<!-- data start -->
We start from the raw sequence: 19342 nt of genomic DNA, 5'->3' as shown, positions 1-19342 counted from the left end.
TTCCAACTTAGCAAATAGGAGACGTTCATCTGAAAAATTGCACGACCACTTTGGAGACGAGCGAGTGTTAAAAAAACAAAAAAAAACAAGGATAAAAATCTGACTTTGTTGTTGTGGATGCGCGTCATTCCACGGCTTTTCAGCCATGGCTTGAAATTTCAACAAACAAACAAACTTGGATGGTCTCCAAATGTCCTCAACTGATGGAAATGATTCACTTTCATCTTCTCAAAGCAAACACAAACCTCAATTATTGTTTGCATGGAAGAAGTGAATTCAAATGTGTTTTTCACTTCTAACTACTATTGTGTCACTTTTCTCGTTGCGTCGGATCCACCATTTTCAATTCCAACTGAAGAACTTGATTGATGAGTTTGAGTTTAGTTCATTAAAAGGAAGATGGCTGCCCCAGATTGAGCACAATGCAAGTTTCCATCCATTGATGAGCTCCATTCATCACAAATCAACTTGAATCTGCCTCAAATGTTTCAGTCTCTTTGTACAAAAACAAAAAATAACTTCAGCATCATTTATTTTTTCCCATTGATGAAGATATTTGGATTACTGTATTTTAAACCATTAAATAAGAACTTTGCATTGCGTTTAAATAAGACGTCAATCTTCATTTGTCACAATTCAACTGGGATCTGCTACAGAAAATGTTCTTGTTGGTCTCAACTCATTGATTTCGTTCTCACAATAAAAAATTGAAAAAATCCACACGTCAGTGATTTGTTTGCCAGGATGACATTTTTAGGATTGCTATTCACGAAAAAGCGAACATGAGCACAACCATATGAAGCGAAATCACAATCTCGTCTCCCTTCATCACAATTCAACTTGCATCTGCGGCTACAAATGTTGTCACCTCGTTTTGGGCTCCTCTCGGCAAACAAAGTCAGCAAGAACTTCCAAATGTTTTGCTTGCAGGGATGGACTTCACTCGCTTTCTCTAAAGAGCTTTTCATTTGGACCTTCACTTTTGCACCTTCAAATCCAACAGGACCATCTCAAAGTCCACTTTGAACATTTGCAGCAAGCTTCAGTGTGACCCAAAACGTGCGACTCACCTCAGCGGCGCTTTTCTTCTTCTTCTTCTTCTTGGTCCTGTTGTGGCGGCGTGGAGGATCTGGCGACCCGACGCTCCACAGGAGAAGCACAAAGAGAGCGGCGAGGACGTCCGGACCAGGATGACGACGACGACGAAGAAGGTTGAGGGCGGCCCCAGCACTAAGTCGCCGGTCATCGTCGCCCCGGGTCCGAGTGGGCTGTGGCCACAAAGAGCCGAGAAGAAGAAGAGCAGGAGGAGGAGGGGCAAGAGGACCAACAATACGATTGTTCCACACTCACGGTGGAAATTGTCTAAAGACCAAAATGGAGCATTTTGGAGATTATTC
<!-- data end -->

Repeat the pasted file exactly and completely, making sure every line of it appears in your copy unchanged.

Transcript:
We start from the raw sequence: 19342 nt of genomic DNA, 5'->3' as shown, positions 1-19342 counted from the left end.
TTCCAACTTAGCAAATAGGAGACGTTCATCTGAAAAATTGCACGACCACTTTGGAGACGAGCGAGTGTTAAAAAAACAAAAAAAAACAAGGATAAAAATCTGACTTTGTTGTTGTGGATGCGCGTCATTCCACGGCTTTTCAGCCATGGCTTGAAATTTCAACAAACAAACAAACTTGGATGGTCTCCAAATGTCCTCAACTGATGGAAATGATTCACTTTCATCTTCTCAAAGCAAACACAAACCTCAATTATTGTTTGCATGGAAGAAGTGAATTCAAATGTGTTTTTCACTTCTAACTACTATTGTGTCACTTTTCTCGTTGCGTCGGATCCACCATTTTCAATTCCAACTGAAGAACTTGATTGATGAGTTTGAGTTTAGTTCATTAAAAGGAAGATGGCTGCCCCAGATTGAGCACAATGCAAGTTTCCATCCATTGATGAGCTCCATTCATCACAAATCAACTTGAATCTGCCTCAAATGTTTCAGTCTCTTTGTACAAAAACAAAAAATAACTTCAGCATCATTTATTTTTTCCCATTGATGAAGATATTTGGATTACTGTATTTTAAACCATTAAATAAGAACTTTGCATTGCGTTTAAATAAGACGTCAATCTTCATTTGTCACAATTCAACTGGGATCTGCTACAGAAAATGTTCTTGTTGGTCTCAACTCATTGATTTCGTTCTCACAATAAAAAATTGAAAAAATCCACACGTCAGTGATTTGTTTGCCAGGATGACATTTTTAGGATTGCTATTCACGAAAAAGCGAACATGAGCACAACCATATGAAGCGAAATCACAATCTCGTCTCCCTTCATCACAATTCAACTTGCATCTGCGGCTACAAATGTTGTCACCTCGTTTTGGGCTCCTCTCGGCAAACAAAGTCAGCAAGAACTTCCAAATGTTTTGCTTGCAGGGATGGACTTCACTCGCTTTCTCTAAAGAGCTTTTCATTTGGACCTTCACTTTTGCACCTTCAAATCCAACAGGACCATCTCAAAGTCCACTTTGAACATTTGCAGCAAGCTTCAGTGTGACCCAAAACGTGCGACTCACCTCAGCGGCGCTTTTCTTCTTCTTCTTCTTCTTGGTCCTGTTGTGGCGGCGTGGAGGATCTGGCGACCCGACGCTCCACAGGAGAAGCACAAAGAGAGCGGCGAGGACGTCCGGACCAGGATGACGACGACGACGAAGAAGGTTGAGGGCGGCCCCAGCACTAAGTCGCCGGTCATCGTCGCCCCGGGTCCGAGTGGGCTGTGGCCACAAAGAGCCGAGAAGAAGAAGAGCAGGAGGAGGAGGGGCAAGAGGACCAACAATACGATTGTTCCACACTCACGGTGGAAATTGTCTAAAGACCAAAATGGAGCATTTTGGAGATTATTC